Sennebogen also launched the 16 tonne 613 telescopic crawler crane with a new Multicab and a new crawler undercarriage. The undercarriage has a width of 2.53 m which Sennebogen says means it can be transported via a flat-bed trailer without a transport permit. This crane also receives the revised Multicab operator cabin, which can be adjusted by up to 1.75 metres to provide an optimum view of the working area.
The new 613 crawler also has Sennebogen’s full power telescopic boom, which has a maximum length of 18.8 m, and a 5 m folding fly boom. The crane is powered by a 92 kW diesel engine to Tier 4f emission standard. It has economical fuel consumption, says Sennebogen, thanks to an optimised exhaust after-treatment.
The company also released the new 1100 E – a 50 tonne capacity lattice boom crane. Sennebogen says it is the smallest addition to its crawler crane family and has a boom length of between 10.3 and 52.3 m. A 120 kN winch provides a rope speed of up to 125 m/min via adjustable hydraulic motors. The crane can operate on inclines of up to 3 degrees and is powered by a 129 kW Cummins diesel engine. When ready for transport it weighs 30 tonnes and has a width of 3 metres.
Sennebogen has also re-issued the 643 telescopic crane as part of the E-series. This means it is available both as a wheeled version and with a crawler chassis. It has a load capacity of 40 tonnes and, like the other models, comes with Sennebogen’s full-power boom and the redesigned Multicab. The crane has a 129 kW diesel engine with 4f emission standards and up to two hydraulically-driven 35 kN winches, with speeds up to 95 m/min.
Looking at Lampson
American heavy equipment and rigging provider Lampson International is continuing its programme of refurbishing its fleet of Manitowoc 4100s and converting them into Lampson Millennium 4100s. In bringing the cranes up-to-date Lampson International has focused on enhancing safety and product versatility. This includes adding a ‘no free fall’ capability, allowing the operator to lock the load. Lampson International says this enables what was once viewed as an unsafe friction rig to work on almost any of today’s jobsites. The company has also introduced computerised control systems, hydraulic hoists, Tier 3/4i Cummins engines, increased line pull (by up to 70 %), and tandem drum operations for endless reeving. In addition, the Millennium 4100 can accept the Manitowoc Ringer and Tower attachments without modifications.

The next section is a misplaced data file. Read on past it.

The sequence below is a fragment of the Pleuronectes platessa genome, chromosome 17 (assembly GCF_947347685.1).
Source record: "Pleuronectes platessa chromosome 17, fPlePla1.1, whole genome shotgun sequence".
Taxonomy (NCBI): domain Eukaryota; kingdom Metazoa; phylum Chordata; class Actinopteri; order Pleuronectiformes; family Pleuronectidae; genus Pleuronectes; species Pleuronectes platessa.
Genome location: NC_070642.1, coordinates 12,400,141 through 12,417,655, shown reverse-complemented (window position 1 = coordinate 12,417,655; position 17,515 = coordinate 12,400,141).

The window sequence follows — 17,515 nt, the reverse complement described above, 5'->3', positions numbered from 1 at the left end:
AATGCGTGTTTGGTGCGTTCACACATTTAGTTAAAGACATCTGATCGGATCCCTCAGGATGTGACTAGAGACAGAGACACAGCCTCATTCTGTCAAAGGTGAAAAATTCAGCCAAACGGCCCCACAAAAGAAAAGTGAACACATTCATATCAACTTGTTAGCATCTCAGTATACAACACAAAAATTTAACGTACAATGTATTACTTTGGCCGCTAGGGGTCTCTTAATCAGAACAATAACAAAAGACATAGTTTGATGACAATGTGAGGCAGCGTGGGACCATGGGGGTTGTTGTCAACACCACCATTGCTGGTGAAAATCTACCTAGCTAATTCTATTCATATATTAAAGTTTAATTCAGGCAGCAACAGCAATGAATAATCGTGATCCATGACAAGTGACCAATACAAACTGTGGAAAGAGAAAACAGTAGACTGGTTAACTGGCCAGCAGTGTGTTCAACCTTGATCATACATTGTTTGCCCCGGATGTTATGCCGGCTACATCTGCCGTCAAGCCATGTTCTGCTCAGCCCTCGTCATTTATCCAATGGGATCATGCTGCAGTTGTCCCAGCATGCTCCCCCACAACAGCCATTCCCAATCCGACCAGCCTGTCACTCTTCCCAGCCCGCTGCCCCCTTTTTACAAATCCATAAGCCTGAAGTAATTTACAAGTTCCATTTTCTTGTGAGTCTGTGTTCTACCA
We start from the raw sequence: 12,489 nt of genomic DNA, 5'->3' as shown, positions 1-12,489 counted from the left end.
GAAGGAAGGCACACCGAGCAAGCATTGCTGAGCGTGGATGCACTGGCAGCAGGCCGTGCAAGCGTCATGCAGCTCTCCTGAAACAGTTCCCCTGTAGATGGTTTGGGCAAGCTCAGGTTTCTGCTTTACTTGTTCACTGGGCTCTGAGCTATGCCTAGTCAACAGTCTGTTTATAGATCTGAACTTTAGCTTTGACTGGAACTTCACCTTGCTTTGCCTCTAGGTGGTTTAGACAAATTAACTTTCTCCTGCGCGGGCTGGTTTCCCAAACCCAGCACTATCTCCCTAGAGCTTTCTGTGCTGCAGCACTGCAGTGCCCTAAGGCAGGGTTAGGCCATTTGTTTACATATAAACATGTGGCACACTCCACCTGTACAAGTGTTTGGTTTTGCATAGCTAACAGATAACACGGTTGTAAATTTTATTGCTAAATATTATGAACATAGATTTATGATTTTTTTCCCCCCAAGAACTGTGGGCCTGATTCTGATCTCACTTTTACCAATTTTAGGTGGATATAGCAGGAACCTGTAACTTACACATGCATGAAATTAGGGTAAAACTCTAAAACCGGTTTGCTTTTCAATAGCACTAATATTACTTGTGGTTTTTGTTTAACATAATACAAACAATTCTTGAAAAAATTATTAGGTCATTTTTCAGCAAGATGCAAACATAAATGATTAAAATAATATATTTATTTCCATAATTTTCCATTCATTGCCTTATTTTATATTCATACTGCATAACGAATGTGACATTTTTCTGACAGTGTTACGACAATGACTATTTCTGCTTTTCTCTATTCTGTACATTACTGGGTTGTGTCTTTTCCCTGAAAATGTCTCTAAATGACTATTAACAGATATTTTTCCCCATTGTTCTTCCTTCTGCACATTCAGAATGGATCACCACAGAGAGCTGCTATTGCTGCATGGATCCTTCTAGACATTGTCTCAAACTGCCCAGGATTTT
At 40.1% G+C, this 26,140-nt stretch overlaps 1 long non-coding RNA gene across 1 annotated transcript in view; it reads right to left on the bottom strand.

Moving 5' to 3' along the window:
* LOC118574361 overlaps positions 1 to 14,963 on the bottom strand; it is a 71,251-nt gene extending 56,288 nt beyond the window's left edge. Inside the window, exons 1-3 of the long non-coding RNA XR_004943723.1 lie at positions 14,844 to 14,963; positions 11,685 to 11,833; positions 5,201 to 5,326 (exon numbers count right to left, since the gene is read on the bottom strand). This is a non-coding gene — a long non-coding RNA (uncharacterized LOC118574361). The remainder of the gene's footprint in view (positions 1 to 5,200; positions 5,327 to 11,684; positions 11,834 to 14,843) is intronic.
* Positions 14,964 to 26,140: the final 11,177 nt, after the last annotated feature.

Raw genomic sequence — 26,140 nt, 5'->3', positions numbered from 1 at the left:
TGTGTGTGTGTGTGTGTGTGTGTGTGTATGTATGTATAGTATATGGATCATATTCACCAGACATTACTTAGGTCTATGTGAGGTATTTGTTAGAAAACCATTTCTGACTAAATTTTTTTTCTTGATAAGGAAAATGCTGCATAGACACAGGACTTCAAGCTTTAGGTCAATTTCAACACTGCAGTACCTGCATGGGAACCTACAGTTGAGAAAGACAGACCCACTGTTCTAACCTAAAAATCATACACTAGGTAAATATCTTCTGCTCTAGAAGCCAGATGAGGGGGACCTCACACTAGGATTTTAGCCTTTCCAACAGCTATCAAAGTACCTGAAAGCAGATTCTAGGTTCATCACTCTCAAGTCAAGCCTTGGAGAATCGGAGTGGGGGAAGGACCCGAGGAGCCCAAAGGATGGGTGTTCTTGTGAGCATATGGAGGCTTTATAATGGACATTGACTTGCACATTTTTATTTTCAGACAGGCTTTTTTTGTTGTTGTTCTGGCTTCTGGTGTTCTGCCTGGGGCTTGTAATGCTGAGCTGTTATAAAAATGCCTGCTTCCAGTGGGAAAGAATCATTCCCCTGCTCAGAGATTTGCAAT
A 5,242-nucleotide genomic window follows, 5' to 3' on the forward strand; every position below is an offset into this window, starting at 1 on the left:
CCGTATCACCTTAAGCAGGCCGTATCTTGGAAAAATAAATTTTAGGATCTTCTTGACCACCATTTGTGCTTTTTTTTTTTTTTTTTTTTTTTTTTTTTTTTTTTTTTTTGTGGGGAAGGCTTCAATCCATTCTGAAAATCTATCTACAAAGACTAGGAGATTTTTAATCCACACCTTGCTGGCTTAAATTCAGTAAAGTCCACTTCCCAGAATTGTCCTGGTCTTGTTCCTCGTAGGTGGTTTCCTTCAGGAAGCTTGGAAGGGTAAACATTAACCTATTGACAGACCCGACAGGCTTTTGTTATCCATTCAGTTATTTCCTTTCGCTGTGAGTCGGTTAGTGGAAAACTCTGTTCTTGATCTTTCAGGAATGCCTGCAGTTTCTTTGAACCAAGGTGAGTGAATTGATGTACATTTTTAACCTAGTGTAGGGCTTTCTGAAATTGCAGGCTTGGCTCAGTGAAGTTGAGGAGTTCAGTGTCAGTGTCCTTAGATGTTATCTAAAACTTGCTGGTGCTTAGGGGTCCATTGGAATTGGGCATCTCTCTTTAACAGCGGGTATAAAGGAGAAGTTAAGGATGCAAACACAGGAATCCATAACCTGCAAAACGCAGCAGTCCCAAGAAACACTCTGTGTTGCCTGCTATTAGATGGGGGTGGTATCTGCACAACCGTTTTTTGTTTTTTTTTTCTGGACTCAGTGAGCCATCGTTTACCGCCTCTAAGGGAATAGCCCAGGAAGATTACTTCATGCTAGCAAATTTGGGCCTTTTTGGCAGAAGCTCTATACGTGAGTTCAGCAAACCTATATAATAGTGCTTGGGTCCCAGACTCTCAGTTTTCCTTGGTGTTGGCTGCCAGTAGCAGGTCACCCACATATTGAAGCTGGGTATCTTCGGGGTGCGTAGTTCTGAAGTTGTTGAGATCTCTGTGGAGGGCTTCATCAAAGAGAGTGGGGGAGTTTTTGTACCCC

The latest crawler crane model from US manufacturer Link-Belt is the 130 US ton (117.2 tonne) capacity 228 HSL.
Dan’s Excavating using its recently purchased Link-Belt 117.9 tonne (130 US ton) capacity 228 HSL lattice crawler crane to complete tandem bridge lift near Detroit, Michigan, USA
The 228 HSL works with tubular boom or angle boom attachments and Link-Belt claims to be the only crane manufacturer to offer an angle boom on a crane of this size. Standard features include hydraulically extendable side frames, hydraulic car body jacks, swing out axle extenders, and centralised grease points for ease of maintenance. The side frames have sealed undercarriage components, a hydraulic track tensioning system, and self-cleaning, full contact track shoes.
Link-Belt says it designed the 228 HSL with transport versatility in mind. As an assembled machine, with tracks on, transport weight is under 120,000 pounds (54, 431 kg); with the side frames removed the transport weight is under 80,000 lbs (36 287 kg). The transportation width is less than 12 ft (3.6 m) wide with the side frames on. It is equipped with carbody jacks as standard so that the side frame can be quickly removed.
These flexible shipping configurations, says Link-Belt, mean transporting the 228 HSL is legal in 50 US states and 13 Canadian provinces and territories, and beyond. “There are markets that will appreciate the increased capacity with these transport weight options,” says Link-Belt product manager for lattice and telescopic crawler cranes, Scott Knight.
Manitowoc has introduced a new version of the Manitowoc MLC300 that has a fixed position counterweight. Manitowoc says the new model has many of the same features as the original MLC300, just without the variable position counterweight (VPC). Manitowoc says the new iteration of the MLC300 will appeal to customers that want the 300 tonne (330 US ton) size platform and compact footprint of the original-model crawler crane but without the additional investment in features and moving parts that come with VPC. For this configuration, the MLC300 VPC trolley and tray have been replaced by a two-position, stationary counterweight tray.